In many states you get money back towards charter school tuition that would have gone to that public school and the school suffers. Also, the studies cited by John Oliver (segment worth watching) showed that bussing in kids improved nearly every metric for disadvantaged kids while not harming the advantaged majorities.

I’m not arguing against the benefits of diversity in education (don’t think I’ve argued either way actually), but in the particular districts I read about (I’ll try to find the article again but it was at least a month ago) the parents didn’t want their kids bussed to predominantly white, “better” schools. They were happy with the education their kids were receiving in their local school and in many cases had specifically moved there so their kids would go to that school. Should the government really be allowed to pull a kid out of a school where he’s happy and receiving a decent education and send him to a school 10 or 15 miles away because he’ll “benefit” from being in a diverse environment?

Charter schools are overwhelmingly supported by the African American community (70-some percent if I remember correctly). It’s teachers’ unions, the democratic politicians who get donations from teachers’ unions, and the NAACP who don’t like charter schools.

And it hurts white students. So are you for helping a small minority or putting money behind the majority? Forget about race and social issues. Economically forcing diversification is a poor decision.

You clearly cut the off quote pointing to the study cited by John Oliver that states otherwise without offering a counterpoint study. All I’m saying is that a divisive and racially segregated society that disengages lower class citizens while hampering mobility is bad for everyone and carries universal social costs. If we take a less myopic compartmentalized view of k-12 education it’s worth considering this towards the solution. Or we can just close our eyes, care for our own, blame the police and hope the problem, goes away rather than worsens.

An obvious case of supporting a policy that harms you. Most citizens love low capital gains taxes which provide massively disproportionate benefits to the elite and raise pressure on income taxes. Wouldn’t you support charter schools if the alternative was an underfunded apartheid school… which is exactly what we’re working to address?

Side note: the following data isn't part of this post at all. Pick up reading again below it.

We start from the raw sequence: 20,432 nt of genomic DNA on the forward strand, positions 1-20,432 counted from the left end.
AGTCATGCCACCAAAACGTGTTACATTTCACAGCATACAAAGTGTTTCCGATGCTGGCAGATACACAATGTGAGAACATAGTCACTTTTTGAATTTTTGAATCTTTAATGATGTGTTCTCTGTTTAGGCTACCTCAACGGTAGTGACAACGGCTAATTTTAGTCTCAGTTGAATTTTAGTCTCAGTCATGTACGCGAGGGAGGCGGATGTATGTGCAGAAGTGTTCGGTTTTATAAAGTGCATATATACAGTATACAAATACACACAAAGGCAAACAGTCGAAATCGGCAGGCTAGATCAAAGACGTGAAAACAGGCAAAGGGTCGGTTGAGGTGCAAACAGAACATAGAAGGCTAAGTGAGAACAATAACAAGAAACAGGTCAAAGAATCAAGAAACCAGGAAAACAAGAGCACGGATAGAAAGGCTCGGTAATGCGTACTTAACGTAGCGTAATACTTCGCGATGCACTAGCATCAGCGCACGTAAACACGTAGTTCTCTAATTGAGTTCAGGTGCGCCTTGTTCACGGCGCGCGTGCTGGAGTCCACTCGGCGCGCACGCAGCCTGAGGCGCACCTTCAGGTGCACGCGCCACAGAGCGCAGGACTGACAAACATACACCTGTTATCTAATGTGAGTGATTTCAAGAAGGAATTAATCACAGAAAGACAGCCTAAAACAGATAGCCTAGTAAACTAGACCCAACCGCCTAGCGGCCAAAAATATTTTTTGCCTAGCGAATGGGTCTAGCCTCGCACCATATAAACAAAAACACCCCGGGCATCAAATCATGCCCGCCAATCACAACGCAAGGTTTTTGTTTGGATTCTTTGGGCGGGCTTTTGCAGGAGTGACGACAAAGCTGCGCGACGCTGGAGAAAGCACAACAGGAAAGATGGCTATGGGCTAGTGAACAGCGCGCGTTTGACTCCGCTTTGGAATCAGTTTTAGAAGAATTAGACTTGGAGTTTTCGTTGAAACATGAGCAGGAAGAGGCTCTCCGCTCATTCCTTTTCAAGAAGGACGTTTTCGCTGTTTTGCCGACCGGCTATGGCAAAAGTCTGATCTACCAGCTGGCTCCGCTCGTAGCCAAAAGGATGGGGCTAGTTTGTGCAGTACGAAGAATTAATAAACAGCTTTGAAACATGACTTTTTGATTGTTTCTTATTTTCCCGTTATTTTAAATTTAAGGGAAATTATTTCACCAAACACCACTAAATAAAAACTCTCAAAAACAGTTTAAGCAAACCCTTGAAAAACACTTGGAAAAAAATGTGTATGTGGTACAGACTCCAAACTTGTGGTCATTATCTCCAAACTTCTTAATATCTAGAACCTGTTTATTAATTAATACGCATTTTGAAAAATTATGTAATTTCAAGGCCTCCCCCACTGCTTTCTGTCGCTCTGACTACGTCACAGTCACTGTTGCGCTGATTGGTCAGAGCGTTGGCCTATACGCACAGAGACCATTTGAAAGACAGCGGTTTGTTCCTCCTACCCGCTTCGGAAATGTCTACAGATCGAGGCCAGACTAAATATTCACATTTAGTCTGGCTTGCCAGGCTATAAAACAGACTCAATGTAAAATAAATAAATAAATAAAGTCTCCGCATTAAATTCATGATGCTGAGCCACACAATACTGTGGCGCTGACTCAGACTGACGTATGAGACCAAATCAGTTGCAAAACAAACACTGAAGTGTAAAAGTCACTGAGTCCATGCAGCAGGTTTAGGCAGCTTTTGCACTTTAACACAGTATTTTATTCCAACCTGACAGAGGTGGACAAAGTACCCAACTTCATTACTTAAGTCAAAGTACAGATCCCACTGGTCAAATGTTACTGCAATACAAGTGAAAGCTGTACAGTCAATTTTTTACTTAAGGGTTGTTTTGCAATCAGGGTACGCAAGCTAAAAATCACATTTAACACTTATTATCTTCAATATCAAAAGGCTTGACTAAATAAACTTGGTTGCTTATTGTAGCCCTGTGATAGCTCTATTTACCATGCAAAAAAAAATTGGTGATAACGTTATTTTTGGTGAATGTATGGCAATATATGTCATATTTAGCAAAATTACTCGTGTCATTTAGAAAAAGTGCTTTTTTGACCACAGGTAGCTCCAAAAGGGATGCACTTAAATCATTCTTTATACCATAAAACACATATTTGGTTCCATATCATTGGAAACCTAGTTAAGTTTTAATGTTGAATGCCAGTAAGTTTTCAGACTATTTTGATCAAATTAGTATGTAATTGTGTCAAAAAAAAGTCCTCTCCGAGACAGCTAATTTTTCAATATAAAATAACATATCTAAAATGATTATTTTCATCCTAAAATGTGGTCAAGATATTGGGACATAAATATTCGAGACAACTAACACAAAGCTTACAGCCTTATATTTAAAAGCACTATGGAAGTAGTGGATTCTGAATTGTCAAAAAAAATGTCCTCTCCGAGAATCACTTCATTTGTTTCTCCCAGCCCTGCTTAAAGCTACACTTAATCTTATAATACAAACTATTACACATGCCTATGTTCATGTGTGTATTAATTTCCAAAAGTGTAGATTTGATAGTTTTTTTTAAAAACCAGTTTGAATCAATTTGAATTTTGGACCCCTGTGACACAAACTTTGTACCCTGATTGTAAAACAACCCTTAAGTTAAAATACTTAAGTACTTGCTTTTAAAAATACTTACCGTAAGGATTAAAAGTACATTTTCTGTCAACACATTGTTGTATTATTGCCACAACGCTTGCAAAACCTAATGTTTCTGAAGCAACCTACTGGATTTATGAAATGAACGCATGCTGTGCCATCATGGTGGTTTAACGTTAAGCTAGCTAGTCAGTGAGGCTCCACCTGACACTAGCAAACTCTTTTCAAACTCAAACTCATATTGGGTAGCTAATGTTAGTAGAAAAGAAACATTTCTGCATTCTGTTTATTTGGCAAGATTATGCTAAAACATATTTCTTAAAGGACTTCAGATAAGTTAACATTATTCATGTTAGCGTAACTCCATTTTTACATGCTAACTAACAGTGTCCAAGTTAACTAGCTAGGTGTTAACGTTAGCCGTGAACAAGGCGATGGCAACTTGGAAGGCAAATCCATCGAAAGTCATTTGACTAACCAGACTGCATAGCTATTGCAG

A couple of pretty balanced articles on charter schools.

The basic conclusion is that some are great, some are okay, and some suck.

States have been trying to solve the problem of “underfunded apartheid schools” for decades and failed miserably. Charter schools represent another approach, other than just throwing money into those apartheid schools, which is actually producing some results. Granted the results aren’t always as hoped for, but you have to start somewhere and learn from the mistakes.

No, I read it all but it doesn’t change anything. The KCMO school district so messed up is actually unaccredited. So, if you live on the Missouri side the only option is to send your kid to private school. Charter school started popping up as a solution about a decade ago and have been shown as an affordable alternative to private schools.

There was enough success that they opened two more schools (they had been sitting vacant due to budget cuts). This was initially met with a positive response from the mostly white neighborhood where they were located. However, after about six weeks into the first year the school was open, everything went to shit. See, KC is very segregated and although the schools were in mostly white neighborhoods, the lines were drawn so that a good portion of the students were black. What ensued was shocking only to those on the far left. The white kids that had previously been receiving a good education (although more expensive) were being dragged down by the black students that were literally grades behind where they should have been.

Oh, and as added bones, crime went up around the schools. Kids were stealing bikes and stuff out of people’s garages on school days in areas that previously had virtually no crime. Having “more diverse” schools in the area actually started to negatively impact home prices. Guess how that went over?

Both schools have since been shut back down after local residents raised hell…rightfully so. But, let’s not by myopic you say. Would things change a decade from now when the kids started out in K and not get thrown into it in jr high? Maybe. Maybe the problem isn’t schooling but the family environment the black kids have to go home to. Maybe other factors would have to change first (or concurrently) to make any difference. All that mattered in the present time was home prices were going down, crime was up, and previously good students were being held down.

Fair enough. You seem willing to consider the idea at least abstractly and I’m not saying I “know” this is the right course of action or that it’s even politically possible, I just know we’re arriving at a point where some form of major structural changes seem to be needed somewhere in the system.

Homogeneous groups are more functional.

People parrot back the “we are all equal” and “diversity is our strength” memes out of fear of persecution, but they don’t actually believe that stuff.

Libtards and feminists that don’t actually know what being a feminist is do.

maybe, but once a population becomes heterogeneous integration is superior. To me it’s a tug of war between maximizing the elites or engaging the entire population in terms of optimization with there existing a full scale of options. Personally I like more integrated schools, I think you could begin by integrating at the kindergarten level then rolling it upwards.

I think this is the path that leads to the most success.

And, for the record, I’m not for racial segregation. I’m all for socio-economic segregation though.